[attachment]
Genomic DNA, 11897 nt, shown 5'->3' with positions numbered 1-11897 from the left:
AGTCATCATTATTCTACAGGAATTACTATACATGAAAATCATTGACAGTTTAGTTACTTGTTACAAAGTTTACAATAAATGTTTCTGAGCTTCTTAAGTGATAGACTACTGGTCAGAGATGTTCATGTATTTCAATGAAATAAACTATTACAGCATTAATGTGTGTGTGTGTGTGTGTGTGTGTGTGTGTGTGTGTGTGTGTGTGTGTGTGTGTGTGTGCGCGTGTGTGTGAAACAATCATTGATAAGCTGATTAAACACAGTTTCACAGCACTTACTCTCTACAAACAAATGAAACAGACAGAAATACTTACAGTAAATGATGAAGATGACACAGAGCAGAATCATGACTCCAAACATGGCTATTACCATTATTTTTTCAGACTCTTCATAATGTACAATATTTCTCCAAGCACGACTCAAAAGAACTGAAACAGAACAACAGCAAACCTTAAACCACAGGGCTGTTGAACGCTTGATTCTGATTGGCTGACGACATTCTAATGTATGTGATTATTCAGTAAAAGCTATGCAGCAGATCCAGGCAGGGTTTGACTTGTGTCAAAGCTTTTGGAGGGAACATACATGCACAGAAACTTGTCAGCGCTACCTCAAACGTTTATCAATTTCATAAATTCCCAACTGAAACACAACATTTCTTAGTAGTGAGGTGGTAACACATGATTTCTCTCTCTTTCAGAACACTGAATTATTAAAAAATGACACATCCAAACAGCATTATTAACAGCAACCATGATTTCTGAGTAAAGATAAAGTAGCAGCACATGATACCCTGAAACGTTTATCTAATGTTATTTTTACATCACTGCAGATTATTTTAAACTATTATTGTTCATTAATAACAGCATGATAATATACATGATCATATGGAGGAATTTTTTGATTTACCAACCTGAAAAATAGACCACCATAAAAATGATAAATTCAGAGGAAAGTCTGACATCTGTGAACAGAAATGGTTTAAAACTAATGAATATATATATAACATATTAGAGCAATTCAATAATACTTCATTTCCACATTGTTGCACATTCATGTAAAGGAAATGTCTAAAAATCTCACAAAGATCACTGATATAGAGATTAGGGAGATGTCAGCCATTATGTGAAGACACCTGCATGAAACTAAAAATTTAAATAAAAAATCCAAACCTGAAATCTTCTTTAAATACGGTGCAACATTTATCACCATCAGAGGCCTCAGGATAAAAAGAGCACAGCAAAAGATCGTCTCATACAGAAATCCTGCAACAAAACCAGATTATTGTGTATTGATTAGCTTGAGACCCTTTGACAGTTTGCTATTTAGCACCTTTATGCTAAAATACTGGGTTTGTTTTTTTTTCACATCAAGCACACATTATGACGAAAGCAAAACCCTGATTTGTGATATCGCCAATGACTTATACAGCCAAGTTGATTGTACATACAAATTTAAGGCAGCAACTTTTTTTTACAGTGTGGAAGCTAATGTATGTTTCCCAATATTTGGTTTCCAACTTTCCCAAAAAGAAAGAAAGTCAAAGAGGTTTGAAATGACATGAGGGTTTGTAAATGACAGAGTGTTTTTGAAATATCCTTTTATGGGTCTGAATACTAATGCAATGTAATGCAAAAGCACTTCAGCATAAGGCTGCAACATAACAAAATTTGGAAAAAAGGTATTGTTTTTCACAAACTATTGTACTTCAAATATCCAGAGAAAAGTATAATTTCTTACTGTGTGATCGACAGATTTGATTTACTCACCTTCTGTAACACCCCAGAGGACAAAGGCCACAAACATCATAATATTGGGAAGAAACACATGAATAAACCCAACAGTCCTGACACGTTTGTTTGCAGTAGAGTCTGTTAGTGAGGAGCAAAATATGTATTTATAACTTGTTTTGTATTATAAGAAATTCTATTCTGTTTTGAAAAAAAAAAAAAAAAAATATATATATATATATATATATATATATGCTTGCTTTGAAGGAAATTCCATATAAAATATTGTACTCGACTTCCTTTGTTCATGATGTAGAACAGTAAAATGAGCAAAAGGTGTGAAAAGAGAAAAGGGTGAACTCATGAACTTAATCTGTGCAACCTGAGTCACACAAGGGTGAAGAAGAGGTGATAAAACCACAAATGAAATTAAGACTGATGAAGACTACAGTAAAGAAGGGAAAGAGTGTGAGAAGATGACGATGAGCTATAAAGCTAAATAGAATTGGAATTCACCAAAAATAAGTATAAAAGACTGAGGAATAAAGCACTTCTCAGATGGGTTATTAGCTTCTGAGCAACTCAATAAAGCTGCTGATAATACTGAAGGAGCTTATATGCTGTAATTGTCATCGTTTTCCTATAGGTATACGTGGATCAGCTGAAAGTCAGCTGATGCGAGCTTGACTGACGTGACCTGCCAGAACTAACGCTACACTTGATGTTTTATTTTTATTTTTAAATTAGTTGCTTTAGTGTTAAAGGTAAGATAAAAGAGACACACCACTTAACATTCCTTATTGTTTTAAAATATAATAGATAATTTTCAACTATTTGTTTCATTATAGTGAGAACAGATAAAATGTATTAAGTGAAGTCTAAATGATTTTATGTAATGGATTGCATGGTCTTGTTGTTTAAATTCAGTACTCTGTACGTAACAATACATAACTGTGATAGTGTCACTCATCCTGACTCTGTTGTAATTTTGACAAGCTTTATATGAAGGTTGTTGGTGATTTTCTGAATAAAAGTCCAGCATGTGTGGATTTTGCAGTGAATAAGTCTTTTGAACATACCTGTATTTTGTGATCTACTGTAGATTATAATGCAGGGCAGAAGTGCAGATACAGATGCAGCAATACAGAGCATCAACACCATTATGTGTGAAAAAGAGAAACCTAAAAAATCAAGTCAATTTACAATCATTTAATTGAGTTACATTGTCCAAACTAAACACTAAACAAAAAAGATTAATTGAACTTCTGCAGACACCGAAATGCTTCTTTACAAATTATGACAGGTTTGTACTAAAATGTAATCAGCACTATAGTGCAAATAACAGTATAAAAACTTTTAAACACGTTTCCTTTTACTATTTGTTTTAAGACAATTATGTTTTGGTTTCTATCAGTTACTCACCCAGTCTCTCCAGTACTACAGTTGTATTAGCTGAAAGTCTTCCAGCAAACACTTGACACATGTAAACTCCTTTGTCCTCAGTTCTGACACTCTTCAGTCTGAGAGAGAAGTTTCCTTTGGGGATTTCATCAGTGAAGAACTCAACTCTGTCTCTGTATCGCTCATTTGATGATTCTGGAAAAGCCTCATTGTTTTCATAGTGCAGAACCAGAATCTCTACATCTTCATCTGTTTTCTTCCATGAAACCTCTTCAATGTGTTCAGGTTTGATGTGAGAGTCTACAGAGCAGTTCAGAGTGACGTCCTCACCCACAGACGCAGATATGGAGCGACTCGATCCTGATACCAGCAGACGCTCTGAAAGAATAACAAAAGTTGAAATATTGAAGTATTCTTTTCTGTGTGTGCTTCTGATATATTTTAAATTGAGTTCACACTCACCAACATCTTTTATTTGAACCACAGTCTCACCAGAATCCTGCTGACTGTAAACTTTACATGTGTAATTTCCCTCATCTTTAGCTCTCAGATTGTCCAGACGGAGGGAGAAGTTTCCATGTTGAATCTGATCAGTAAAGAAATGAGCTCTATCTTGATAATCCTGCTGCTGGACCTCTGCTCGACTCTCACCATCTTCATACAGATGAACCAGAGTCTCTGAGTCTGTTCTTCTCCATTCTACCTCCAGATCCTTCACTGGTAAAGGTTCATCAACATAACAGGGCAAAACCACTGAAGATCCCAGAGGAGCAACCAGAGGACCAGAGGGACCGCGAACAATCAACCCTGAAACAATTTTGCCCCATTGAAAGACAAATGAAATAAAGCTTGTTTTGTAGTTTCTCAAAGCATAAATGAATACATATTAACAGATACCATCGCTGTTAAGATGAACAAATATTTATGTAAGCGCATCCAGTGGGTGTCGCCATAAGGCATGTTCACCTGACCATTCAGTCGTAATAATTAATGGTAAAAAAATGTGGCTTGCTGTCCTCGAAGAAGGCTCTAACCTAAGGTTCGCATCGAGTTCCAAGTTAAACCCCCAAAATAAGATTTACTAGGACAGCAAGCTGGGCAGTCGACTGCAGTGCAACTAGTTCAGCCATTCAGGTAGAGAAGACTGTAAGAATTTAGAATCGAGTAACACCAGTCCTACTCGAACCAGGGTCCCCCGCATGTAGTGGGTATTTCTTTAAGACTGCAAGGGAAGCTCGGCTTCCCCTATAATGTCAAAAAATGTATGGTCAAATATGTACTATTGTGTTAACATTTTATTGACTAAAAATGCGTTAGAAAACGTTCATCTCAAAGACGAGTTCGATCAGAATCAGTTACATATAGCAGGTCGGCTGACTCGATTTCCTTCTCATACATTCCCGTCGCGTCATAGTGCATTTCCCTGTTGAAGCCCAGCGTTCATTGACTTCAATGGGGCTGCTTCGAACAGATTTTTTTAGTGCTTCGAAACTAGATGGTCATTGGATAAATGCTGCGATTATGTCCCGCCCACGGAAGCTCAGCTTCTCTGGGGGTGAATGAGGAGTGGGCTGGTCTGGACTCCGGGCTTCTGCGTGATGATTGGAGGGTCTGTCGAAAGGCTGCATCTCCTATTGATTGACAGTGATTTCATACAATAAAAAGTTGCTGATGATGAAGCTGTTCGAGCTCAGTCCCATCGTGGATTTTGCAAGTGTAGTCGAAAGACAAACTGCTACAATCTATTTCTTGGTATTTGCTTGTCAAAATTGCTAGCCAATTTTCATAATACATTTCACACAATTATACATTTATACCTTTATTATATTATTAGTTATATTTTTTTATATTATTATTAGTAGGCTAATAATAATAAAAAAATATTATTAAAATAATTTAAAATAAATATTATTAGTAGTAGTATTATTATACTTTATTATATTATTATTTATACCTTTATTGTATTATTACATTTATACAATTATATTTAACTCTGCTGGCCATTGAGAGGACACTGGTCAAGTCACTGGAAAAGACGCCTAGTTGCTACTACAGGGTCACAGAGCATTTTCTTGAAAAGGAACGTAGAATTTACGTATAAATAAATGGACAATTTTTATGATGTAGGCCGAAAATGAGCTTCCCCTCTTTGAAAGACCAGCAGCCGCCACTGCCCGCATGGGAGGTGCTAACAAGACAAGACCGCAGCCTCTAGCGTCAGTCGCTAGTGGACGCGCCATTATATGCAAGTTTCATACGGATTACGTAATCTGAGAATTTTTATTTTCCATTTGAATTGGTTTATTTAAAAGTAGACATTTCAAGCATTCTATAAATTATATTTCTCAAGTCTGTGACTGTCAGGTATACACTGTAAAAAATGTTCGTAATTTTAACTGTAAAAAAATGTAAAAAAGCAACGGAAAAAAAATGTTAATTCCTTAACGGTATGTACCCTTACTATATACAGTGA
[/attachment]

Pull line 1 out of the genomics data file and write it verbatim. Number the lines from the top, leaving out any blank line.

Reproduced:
Genomic DNA, 11897 nt, shown 5'->3' with positions numbered 1-11897 from the left: